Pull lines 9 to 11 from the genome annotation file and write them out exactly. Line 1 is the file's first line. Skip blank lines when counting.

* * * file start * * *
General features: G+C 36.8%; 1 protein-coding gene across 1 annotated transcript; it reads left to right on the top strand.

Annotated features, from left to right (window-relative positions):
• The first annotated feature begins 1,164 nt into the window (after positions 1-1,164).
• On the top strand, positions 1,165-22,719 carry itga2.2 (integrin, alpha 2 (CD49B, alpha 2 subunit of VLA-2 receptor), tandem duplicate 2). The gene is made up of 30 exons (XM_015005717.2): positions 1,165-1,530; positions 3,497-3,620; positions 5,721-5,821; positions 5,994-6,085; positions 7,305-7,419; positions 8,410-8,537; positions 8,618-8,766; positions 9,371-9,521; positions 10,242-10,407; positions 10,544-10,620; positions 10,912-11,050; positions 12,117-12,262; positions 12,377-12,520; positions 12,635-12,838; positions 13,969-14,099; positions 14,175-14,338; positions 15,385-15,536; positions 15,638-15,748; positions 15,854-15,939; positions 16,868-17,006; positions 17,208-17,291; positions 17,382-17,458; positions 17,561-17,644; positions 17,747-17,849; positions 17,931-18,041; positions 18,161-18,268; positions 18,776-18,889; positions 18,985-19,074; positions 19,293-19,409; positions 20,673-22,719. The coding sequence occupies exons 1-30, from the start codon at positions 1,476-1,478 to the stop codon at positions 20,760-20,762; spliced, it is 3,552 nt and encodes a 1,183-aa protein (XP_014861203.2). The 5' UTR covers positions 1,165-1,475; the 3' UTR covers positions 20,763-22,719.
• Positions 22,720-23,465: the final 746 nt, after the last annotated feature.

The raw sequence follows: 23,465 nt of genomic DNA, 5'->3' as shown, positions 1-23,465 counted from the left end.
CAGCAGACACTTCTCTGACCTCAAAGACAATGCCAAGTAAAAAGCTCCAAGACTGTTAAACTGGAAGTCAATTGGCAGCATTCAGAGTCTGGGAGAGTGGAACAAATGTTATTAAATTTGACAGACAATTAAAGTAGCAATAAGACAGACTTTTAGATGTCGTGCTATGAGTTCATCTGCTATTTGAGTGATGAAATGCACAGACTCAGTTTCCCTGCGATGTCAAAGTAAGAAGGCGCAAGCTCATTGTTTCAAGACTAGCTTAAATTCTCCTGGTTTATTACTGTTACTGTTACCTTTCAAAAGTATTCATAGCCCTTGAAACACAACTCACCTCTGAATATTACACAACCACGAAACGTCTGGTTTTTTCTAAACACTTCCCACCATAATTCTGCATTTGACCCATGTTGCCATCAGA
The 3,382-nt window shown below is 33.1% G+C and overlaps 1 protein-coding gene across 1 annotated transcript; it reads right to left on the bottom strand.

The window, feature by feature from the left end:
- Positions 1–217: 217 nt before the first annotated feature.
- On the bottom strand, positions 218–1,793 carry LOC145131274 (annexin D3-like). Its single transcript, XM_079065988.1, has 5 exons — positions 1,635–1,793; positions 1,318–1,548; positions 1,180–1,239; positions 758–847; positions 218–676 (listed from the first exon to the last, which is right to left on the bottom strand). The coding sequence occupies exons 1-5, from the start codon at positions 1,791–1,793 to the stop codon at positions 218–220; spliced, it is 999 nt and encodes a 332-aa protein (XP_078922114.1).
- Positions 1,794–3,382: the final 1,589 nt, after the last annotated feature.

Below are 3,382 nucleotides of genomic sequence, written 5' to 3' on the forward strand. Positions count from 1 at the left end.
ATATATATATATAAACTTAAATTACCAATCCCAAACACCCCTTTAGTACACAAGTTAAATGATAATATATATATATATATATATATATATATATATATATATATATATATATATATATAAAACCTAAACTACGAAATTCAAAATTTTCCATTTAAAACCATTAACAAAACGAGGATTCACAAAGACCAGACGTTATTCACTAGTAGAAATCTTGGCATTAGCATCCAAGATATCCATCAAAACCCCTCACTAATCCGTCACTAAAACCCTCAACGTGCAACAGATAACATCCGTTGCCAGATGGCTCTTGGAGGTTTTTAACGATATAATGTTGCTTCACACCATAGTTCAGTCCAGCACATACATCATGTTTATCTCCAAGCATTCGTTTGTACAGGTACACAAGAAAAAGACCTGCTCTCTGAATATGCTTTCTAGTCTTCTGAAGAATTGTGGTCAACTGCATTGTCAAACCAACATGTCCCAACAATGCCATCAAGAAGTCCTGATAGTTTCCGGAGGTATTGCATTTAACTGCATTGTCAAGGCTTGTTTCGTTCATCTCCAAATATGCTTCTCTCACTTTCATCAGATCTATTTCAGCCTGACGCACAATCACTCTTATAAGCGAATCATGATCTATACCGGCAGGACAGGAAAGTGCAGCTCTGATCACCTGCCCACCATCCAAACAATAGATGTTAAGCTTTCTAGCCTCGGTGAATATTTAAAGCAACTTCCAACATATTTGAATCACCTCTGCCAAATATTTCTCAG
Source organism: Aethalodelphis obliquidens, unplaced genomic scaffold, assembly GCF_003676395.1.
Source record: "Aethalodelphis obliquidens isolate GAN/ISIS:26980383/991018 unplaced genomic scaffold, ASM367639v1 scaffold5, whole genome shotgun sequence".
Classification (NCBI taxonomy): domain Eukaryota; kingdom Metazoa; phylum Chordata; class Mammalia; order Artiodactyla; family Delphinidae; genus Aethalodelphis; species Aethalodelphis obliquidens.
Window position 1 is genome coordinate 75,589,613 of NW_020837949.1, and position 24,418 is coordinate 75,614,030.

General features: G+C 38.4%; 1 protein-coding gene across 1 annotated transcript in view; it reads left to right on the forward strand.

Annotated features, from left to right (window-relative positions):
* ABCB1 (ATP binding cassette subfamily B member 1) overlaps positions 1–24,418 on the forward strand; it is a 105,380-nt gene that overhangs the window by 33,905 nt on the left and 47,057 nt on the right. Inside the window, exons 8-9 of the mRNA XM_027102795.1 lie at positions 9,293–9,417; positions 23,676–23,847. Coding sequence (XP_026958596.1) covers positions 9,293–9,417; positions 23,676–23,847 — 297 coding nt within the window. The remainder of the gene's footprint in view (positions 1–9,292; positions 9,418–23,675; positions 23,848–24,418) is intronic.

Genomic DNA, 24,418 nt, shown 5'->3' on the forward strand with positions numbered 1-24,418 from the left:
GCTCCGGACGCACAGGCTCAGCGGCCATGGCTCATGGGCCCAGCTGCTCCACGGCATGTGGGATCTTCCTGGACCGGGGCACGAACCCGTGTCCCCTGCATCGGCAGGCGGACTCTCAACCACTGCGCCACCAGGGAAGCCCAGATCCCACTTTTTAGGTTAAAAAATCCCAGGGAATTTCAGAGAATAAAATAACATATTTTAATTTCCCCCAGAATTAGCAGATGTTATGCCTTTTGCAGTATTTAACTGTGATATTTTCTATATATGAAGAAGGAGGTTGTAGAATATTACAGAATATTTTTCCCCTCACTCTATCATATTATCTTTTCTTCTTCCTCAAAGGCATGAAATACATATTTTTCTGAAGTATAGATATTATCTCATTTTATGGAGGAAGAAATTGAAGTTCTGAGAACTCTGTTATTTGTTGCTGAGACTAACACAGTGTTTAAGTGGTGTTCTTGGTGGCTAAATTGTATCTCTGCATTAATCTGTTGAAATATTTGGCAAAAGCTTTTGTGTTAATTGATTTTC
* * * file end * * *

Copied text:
The window, feature by feature from the left end:
- Positions 1–217: 217 nt before the first annotated feature.
- On the bottom strand, positions 218–1,793 carry LOC145131274 (annexin D3-like). Its single transcript, XM_079065988.1, has 5 exons — positions 1,635–1,793; positions 1,318–1,548; positions 1,180–1,239; positions 758–847; positions 218–676 (listed from the first exon to the last, which is right to left on the bottom strand). The coding sequence occupies exons 1-5, from the start codon at positions 1,791–1,793 to the stop codon at positions 218–220; spliced, it is 999 nt and encodes a 332-aa protein (XP_078922114.1).